That’s the question I found myself pondering on the drive home from downtown Minneapolis yesterday. I had an interesting coffee klatch with David Schmike, managing editor of the left-leaning alt mag, The Utne Reader (props to Kelly for setting it up). David and I are, in many ways, cut from the same cloth. We were both reared as Midwestern Congregationalists, and we have many other commonalities. I read and admired his writing at the City Pages for years.
We had a fascinating and far-ranging conversation — I even got a parking ticket because our conversation lasted so long. David is trying to grapple with the changing landscape of American Christianity for his next column. He met with Jim Wallis a couple weeks ago, and he, like several other journalists, is trying to determine whether Jim is really correct about the coming justice revival among younger evangelicals. On that point, there is no data to yet back it up. I did talk to someone who saw Jim speak to a SRO crowd at Wheaton College, and he reported that it did, indeed, have a revivalistic feel. Others, like Mark Silk, aren’t so sure — Silk reads the exit polls this way: traditional evangelicals still voting Republican.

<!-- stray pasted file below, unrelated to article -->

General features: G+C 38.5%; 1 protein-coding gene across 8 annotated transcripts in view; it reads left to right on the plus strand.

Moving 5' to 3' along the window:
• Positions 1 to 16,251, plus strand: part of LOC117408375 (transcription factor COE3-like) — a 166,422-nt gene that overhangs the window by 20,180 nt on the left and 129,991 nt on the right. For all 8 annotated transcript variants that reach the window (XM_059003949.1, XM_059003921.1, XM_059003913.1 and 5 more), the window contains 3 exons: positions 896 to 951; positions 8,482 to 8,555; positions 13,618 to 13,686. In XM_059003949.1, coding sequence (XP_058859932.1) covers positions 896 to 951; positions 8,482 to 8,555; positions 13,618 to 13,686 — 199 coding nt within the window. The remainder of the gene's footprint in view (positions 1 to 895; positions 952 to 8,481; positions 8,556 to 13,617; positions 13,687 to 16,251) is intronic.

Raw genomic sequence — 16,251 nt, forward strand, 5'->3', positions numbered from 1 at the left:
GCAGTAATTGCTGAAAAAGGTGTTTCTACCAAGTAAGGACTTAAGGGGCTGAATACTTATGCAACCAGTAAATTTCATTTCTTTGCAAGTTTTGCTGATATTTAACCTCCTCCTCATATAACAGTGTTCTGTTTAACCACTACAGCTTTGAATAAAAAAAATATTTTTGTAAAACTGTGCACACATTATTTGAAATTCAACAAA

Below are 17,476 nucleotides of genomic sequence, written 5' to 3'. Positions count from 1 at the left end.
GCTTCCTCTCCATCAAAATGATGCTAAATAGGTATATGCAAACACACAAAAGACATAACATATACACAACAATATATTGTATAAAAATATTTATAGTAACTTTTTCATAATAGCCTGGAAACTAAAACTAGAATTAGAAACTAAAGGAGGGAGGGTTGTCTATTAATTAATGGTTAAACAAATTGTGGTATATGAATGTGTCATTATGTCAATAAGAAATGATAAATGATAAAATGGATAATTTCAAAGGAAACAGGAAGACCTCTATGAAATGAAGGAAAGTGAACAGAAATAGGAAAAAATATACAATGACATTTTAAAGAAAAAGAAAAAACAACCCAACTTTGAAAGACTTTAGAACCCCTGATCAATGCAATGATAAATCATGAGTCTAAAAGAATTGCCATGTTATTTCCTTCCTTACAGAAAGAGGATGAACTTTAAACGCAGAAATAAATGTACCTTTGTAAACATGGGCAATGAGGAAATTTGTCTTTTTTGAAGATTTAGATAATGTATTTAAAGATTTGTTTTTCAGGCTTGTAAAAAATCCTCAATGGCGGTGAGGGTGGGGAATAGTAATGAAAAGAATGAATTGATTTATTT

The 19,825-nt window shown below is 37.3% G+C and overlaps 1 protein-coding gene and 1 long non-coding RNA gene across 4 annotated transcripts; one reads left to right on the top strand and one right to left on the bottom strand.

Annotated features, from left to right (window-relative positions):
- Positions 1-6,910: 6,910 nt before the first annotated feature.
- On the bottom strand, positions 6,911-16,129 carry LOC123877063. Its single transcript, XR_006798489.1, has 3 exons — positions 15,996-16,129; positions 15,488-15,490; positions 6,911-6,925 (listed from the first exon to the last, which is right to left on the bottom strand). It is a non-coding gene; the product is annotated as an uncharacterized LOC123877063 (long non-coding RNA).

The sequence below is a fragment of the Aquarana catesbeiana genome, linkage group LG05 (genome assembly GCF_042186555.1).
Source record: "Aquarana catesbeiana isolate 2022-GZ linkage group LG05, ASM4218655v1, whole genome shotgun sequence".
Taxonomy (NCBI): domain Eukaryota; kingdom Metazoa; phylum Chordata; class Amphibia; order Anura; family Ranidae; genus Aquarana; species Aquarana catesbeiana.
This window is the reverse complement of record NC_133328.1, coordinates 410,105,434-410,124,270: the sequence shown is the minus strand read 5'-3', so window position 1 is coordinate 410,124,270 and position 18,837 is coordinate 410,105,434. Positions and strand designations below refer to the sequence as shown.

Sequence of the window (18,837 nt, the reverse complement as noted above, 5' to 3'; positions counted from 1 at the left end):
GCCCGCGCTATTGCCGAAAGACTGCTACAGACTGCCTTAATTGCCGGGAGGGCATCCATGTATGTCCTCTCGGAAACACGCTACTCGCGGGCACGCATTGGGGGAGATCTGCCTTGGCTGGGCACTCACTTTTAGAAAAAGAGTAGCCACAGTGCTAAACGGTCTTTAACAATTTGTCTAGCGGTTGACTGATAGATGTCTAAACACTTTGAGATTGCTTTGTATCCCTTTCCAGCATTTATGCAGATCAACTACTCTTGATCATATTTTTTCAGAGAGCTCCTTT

David and I also talked about the bi-polarities of American Christianity, and that got me to musing about liberal versus conservative Christians. Honestly, I find them both exceedingly boring. I’ve done a gamut of radio talk shows in the last week, and conservative Christian radio is, for the most part, totally predictable. One host told me, after we were off the air, “I really like to get both sides of the issue. I mean, I get most of my news from Fox, but I read other stuff sometimes, too.” Their questions are predictable, and their responses to my answers are predictable.
And I find liberal Christianity just as predictable and boring. I mean, I have no interest in a Bible that is expunged of all of the interesting parts: the pogroms and rapes and healings and….the resurrection! That’s what makes Christianity interesting, the stuff that doesn’t make sense, the stuff that’s hard to grapple with, the stuff that causes me to doubt. That’s the aspect of the Christian faith that I love.
Please, let’s un-boring Christianity.